Research has also shown that kombucha contains the following essential minerals:
- Zinc: Zinc is best-known for it’s ability to improve your immune system. It is important for other reasons as well, such as DNA production and healing wounds.
- Copper: important for producing red blood cells and maintaining your nervous and immune systems.
- Iron: important for forming hemoglobin (which transports oxygen through your body) and your immune system.
- Manganese: important for your brain and nervous system, among other functions.
- Nickel: believe to be important in regulating iron absorption, metabolism, and calcium use.
- Cobalt: believed to be important for stimulating bodily defenses and suppressing inflammation.
Kombucha Health Benefit #4: Antimicrobial Properties
This study found that acetic acid and other compounds in kombucha inhibited the growth of certain pathogenic microorganisms, including Staphylococcus, Salmonella, Listeria, and E. Coli.
Thus, kombucha shares acetic acid with apple cider vinegar, which is also touted for its antimicrobial properties. However, if you’re like me, you’d probably prefer to drink kombucha over apple cider vinegar!
Possible Concerns You May Have About Kombucha
Sugar Content in Kombucha
All kombucha contains sugar, because fermentation does not convert 100% of the sugar. However, the yeast converts most of the initial sugar during fermentation. Thus, kombucha ends up with a lot less sugar than the brew initially starts with before fermentation.
This site estimates 1 cup of kombucha contains up to 6 grams of sugar. However, calculating exact amounts can be difficult, particularly with home brews.
Kombucha tends to have less sugar than most sugared drinks out there, but if you are sensitive to sugar consumption (e.g. diabetic), then you may want to limit your kombucha consumption. If the rest of your diet is healthy and clean, drinking a cup of kombucha daily shouldn’t detriment you, but you are the best judge for yourself..
Alcohol Content in Kombucha
Since fermentation creates alcohol as a byproduct, all kombucha will contain some level of alcohol. However, the alcohol content is very low, unless you purposely prolong fermentation to increase alcohol content.
Homemade kombucha may contain up to 3% of alcohol, but again, you can control how alcoholic you make your kombucha.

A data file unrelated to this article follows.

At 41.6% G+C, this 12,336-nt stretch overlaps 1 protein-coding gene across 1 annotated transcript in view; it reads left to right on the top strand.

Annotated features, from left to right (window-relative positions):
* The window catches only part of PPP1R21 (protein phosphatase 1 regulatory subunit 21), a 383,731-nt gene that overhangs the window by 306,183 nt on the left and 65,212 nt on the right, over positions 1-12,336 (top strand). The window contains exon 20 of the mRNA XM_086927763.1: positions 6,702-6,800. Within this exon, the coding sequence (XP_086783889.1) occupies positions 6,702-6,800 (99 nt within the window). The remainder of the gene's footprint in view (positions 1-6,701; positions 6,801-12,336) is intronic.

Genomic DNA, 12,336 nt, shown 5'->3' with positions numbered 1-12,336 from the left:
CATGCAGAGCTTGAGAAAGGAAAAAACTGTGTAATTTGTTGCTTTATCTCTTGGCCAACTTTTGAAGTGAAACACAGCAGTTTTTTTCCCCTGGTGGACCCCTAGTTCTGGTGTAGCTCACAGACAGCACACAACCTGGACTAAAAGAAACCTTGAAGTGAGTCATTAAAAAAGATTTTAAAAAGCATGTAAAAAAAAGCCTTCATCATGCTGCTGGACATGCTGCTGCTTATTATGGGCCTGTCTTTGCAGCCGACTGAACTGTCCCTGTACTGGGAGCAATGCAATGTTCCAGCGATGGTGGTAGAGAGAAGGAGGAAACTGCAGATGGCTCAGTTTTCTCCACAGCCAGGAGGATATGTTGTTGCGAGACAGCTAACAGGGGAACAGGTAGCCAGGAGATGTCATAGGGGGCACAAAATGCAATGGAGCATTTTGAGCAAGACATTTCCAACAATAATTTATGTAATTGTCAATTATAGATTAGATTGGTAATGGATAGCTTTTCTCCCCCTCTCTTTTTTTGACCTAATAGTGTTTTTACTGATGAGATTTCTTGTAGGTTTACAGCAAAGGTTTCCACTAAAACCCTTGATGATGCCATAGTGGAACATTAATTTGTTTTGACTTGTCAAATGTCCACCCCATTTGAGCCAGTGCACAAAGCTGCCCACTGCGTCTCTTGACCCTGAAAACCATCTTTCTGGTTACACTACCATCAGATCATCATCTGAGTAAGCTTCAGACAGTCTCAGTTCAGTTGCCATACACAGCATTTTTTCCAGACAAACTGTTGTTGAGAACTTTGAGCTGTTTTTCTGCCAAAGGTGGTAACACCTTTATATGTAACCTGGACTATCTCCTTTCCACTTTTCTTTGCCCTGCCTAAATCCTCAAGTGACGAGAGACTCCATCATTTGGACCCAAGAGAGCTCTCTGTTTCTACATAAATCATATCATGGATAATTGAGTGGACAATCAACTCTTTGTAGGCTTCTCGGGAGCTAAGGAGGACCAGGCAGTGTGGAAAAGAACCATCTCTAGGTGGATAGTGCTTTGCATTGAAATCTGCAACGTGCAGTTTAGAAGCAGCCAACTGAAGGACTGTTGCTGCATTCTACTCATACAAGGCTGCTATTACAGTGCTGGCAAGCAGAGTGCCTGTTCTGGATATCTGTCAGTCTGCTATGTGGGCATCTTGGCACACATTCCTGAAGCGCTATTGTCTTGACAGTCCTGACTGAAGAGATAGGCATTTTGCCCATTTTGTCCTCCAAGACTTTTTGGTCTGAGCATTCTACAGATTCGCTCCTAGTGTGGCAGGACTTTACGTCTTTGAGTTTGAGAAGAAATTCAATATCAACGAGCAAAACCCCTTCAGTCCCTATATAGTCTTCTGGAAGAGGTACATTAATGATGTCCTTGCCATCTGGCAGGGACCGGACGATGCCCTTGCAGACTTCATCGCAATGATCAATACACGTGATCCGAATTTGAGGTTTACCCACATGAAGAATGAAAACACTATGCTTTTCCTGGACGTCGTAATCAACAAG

Personally, I am an alcohol lightweight who almost never drinks alcohol (aside from kombucha!). Yet, drinking kombucha never gives me a “buzz” – even if I drink 16 oz. in one go. Thus, I’m not at all concerned about kombucha containing significant alcohol.
Caffeine Content in Kombucha
Because kombucha is made from caffeinated tea, it contains caffeine. Black tea has a higher caffeine level than green tea, so kombucha made from the former will have more caffeine. However, fermentation breaks down some of the caffeine.
Due to variations on fermentation, estimating the exact amount of caffeine in homemade kombucha can be hard. One estimate is that one serving of kombucha contains 1/3 to 1/2 the amount of caffeine in regular tea.
So, if you can handle a cup of black tea or coffee without caffeine issues, you could can certainly handle any caffeine in kombucha.
Summary on Kombucha Health Benefits
As you can see, kombucha has many purported health benefits. It’s also super delicious, so I see drinking it as a win-win!
Yes, kombucha has sugar, caffeine, and alcohol, but the content of each is insignificant. If you are particularly concerned about consuming any of these substances, however, you should limit your kombucha consumption to how you see fit.
We tend to drink about 8 oz. a day each. Bottles sold in stores are usually over 16 oz., so there’s no real “norm” as to how much to drink at a time. Drink however much you feel comfortable. I sometimes drink a full 16 oz. in one day!
So there you have it. If you have any questions on kombucha health benefits, or if you think I omitted anything, please comment below. Or if you want to tell us anything else related to kombucha, like how much you love it, please do so!